Sermons from August 2023
The psalmist cried to the Lord in his distress, and he was heard. Jonah cried to the Lord from the belly of the fish, and he was heard. Jesus cried to the Lord, and he died. But his reverent submission spoke from the grave, and was heard. Now we hear his voice and submit in obedience, finding thereby eternal salvation.
Heb 4:14-16 Good help is hard to find, so the saying goes. The psalmist looked to the hills as he asked, “Where does my help come from?” He then answered his own question: My help comes from the Lord (Ps 121:1-2). Where do we look for help, especially during our spiritual journey? Our text tells us we can find timely help because we have a great high priest. We can boldly approach the eternal throne.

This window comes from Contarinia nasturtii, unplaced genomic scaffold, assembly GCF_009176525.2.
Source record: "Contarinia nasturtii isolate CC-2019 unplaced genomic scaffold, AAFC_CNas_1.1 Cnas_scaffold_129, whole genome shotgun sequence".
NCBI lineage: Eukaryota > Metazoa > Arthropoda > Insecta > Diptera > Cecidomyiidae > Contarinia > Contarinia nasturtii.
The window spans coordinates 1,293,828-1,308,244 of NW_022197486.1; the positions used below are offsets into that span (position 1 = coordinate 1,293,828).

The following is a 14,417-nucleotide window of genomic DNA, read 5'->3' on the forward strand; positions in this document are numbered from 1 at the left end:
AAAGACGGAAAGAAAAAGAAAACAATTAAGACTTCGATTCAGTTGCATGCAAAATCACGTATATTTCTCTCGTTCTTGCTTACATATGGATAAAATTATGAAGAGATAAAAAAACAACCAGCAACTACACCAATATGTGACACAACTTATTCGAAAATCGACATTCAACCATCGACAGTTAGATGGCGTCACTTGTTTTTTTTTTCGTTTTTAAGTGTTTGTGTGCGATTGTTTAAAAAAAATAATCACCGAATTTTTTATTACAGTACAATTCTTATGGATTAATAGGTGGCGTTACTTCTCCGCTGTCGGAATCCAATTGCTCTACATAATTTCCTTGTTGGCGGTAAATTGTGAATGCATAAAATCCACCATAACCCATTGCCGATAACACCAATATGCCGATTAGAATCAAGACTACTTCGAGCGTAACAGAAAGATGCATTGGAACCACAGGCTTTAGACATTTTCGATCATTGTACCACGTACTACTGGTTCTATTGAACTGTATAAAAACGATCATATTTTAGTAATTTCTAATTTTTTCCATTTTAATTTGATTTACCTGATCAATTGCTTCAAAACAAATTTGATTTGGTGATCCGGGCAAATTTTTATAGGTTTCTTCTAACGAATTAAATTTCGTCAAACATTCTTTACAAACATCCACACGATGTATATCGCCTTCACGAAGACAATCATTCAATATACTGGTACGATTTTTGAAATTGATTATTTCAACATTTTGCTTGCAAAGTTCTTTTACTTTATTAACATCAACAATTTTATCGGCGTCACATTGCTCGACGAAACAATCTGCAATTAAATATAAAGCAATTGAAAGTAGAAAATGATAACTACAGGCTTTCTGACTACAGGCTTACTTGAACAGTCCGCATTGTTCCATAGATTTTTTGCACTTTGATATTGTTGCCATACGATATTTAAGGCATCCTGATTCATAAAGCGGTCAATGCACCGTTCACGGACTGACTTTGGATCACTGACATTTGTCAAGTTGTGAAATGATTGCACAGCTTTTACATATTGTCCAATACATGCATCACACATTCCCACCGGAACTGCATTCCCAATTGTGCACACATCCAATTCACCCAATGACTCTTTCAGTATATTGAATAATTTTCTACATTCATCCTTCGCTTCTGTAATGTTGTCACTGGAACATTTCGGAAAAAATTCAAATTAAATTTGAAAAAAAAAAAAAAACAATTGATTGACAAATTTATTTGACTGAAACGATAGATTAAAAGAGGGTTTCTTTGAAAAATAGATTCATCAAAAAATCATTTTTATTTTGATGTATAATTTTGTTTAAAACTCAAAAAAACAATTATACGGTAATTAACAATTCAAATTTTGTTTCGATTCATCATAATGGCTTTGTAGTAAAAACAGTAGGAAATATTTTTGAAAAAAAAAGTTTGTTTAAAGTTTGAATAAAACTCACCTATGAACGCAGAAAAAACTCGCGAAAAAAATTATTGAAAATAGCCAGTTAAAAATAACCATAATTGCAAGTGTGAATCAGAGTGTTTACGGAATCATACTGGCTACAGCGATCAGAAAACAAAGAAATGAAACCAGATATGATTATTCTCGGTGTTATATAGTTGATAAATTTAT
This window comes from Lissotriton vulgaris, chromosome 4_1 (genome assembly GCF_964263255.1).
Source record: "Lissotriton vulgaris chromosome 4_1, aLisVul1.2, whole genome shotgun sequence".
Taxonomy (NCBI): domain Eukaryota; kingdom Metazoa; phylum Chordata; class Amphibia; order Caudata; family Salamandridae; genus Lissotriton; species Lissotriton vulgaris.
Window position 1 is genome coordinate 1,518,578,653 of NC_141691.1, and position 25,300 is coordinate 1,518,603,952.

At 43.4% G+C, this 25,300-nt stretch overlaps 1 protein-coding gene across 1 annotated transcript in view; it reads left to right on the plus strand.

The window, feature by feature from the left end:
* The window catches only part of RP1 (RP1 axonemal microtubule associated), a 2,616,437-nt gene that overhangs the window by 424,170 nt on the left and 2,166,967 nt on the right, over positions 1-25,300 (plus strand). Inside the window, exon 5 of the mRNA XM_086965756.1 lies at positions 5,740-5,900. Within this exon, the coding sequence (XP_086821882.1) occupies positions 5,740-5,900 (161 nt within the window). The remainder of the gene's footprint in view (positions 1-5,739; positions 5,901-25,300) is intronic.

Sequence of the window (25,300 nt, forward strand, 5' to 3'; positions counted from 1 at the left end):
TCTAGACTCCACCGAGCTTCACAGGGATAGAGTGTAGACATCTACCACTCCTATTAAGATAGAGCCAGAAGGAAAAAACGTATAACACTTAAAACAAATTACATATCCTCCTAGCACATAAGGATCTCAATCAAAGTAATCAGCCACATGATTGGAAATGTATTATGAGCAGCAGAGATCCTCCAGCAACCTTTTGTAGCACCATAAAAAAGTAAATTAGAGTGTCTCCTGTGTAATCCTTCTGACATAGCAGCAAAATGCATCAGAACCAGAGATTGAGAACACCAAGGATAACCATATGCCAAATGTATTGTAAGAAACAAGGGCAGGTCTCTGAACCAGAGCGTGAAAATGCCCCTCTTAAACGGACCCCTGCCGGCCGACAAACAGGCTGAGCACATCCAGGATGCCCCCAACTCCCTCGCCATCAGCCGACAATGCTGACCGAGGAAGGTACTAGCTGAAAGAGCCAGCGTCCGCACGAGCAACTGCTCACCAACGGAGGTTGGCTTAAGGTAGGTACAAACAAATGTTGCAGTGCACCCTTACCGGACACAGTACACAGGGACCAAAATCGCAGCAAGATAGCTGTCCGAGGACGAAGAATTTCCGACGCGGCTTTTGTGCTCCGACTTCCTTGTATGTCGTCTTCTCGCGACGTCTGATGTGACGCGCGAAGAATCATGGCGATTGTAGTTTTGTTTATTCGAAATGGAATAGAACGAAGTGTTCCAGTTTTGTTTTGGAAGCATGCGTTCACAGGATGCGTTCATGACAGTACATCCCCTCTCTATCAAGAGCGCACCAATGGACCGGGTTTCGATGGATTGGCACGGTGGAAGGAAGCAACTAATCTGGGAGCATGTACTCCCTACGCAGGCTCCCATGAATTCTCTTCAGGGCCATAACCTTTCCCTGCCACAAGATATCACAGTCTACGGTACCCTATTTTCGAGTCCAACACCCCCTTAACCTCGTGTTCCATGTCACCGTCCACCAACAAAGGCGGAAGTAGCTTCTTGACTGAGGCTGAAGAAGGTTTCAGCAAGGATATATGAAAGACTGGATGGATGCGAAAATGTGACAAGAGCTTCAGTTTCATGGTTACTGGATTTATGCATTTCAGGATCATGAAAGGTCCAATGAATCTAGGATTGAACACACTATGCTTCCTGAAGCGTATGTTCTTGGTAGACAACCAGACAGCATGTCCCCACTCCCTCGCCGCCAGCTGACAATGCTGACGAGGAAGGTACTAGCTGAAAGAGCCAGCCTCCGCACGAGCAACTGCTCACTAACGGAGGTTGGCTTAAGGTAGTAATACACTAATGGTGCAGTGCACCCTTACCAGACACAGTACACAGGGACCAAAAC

The ancient Collect for Purity prayed early in the Eucharist service of the Book of Common Prayer begins thus: Almighty God, unto whom all hearts be open, all desires known, and from whom no secrets are hid. Is that a comforting thought or a scary thought? David wrote, “You have searched me, Lord, and you know me,” then he dared to ask God to do so again: “Search me, God, and know my heart; test me and know my anxious thoughts” (Ps 139:1, 23). God’s living, powerful word penetrates into our deepest being, exposing us before his gaze. Will we survive his examination? Do we want him to know our heart?
Entering into God’s Rest Summer is almost over and, with it, the end of R&R, rest and relaxation. Soon we’ll be back to work, whether in the classroom or office, real or virtual, or in some other space doing “real” work with our hands. What is rest? Is it a state of mind, or a place, or a particular day? Technically, it’s the complete lack of motion, but that doesn’t sound very attractive. In this week’s passage from Hebrews the phrase “enter into God’s rest” occurs eight times. What is this rest? Where, when, and how do we enter it? And what is this rest like when we are there?